Pat Paul, who is half Japanese and spent time in Yokohama, wrote me a lovely letter in response to my book and agreed to let me share it here:
Yokohama Yankee was a fascinating book. I share your experience in being of mixed blood with a bi-cultural upbringing. The story of your family is much more epic and historical than mine, yet I can still relate to it on a few levels. Born in Indiana in 1958, the son of a US Navy captain and his Japanese wife, I was soon sailing for Yokohama with my family aboard the Hikawa Maru. My father was born in Los Angeles, mother in Yokohama, brother in Tokyo and my sister here in Seattle. My parents separated, leaving me with my mother in Yokohama. My father, brother and sister returned to live in the San Juan Islands.
My mother and I returned to Seattle in 1963 as my fathers health was failing, he had purchased a house in Wallingford at this time. My father passed away in 1965, leaving a young widow who spoke little English and her children who spoke little Japanese. During his time in Japan after the war, my father was C.O. of Opama Naval Air Base and worked with local businessman in some sort of capacity with the Occupation. He loved Japan and its people, we were his second set of children, the first being American. I have many old photographs of him at various swanky affairs surrounded by well-dressed business types and attractive young women, he always is the guest of honor. Funny thing is I really don’t know exactly what he did but he sure seemed to be enjoying himself.
In 1969 my mother announced that we were moving to Yokohama for an unspecified amount of time. It had been my fathers wish that we experience our Japanese side. We were not at all happy with this but my mom is headstrong, so we did not argue. This time we took passage on the Oronsay, a P&O liner and sailed back to Japan, disembarking at Osanbashi on a gloomy grey day in October, 1969. I attended Y.I.S. for the 6th grade. Mr Glass was the headmaster and my main teacher was an arrogant young Englishman named Mr French of all things. Ms Chatainville was our French language teacher, she was horrible. I played cricket at YCAC and was there for a private screening of “Yellow Submarine”. It was the genteel life of the well heeled diplomat-business core of which we were not a part of. We lived near Negishi Eki in
Isogo in a very Japanese neighborhood. The gaki would follow me around crying “Gaijin” or “Kureji Boy” (crazy boy) I got used to it. I transferred to St Josephs for 6th and 7th grade. My brother also went there and my sister was at St Maurs. My stomping grounds were mainly Honmoku, Kannai, Motomachi and of course, the Bluff. There were great little excursions with my mates to Zushi, Kamakura and into Tokyo where I had my first Big Mac at the original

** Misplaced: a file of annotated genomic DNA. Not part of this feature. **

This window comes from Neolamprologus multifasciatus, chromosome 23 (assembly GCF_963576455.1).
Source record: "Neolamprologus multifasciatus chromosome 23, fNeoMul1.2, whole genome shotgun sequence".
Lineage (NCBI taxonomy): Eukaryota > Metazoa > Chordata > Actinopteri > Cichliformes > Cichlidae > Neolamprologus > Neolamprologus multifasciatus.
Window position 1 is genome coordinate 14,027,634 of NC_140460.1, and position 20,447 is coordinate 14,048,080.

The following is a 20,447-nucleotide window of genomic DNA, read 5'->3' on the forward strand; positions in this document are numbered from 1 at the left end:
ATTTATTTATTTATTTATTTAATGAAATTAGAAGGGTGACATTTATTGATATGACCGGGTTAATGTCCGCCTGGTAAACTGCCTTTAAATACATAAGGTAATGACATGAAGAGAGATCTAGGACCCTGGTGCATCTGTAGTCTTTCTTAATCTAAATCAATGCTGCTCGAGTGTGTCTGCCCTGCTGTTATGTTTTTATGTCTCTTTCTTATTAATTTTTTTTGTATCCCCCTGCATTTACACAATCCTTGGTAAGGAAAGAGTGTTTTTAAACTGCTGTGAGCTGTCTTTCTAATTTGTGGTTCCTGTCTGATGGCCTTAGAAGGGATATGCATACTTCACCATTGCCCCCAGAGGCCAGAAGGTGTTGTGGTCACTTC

McDonalds In Ginza, heaven! Although my dad was Navy, I did not hang out with the American military kids, they were rough and mean-spirited. Being American and having that fixed exchange rate made for a life of entitlement and adventure. We grew up fast and found that the freedoms were many. I would imagine that growing up Stateside would have been boring by comparison. We went to Expo 70 and even got to see Utaemon in the Grand Kabuki in Osaka.
You touch many times on the struggles and challenges of being of mixed blood. I know how it feels to have one foot firmly embedded in either culture, yet never both at once, that is impossible. Seattle is a great place to be for a person of mixed blood, yet that is not to say that racism does not exist here, and it certainly exists in Japan.
We returned to Seattle in 1972. My sister and I enrolled at Blanchet, my brother joined the Army. I transferred out in my junior year partly because of waspish attitudes and “good natured” racism. The friends that I had before leaving America in 1969 were like strangers to me now. I did not understand their attitudes or outlook on life. They seemed immature and unworldly, perhaps that was me being arrogant at a tender age?
My mother knew there would be problems for her kids in this respect. She told me to never be ashamed of my Japaneseness, to always be proud of of her and my father.
And so on through life it went that I was proud of my Japanese heritage, while being a proud American at the same time, never did I consider this a contradiction.
It has not always been so clear cut. I returned to Japan in 1986 to rediscover my Japaneseness with the thought of living and working there for a spell. I came back feeling certain that it was impossible to adapt to their lifestyle. Things had changed. I was critical of the lack of individualism, the hollow soulness, the rampant adoption of vapid and meaningless Western fads. What happened to yukata and geta in the summertime? The contrived pop culture and American fast food restaurants made me feel that Japan was losing its way, it was sad.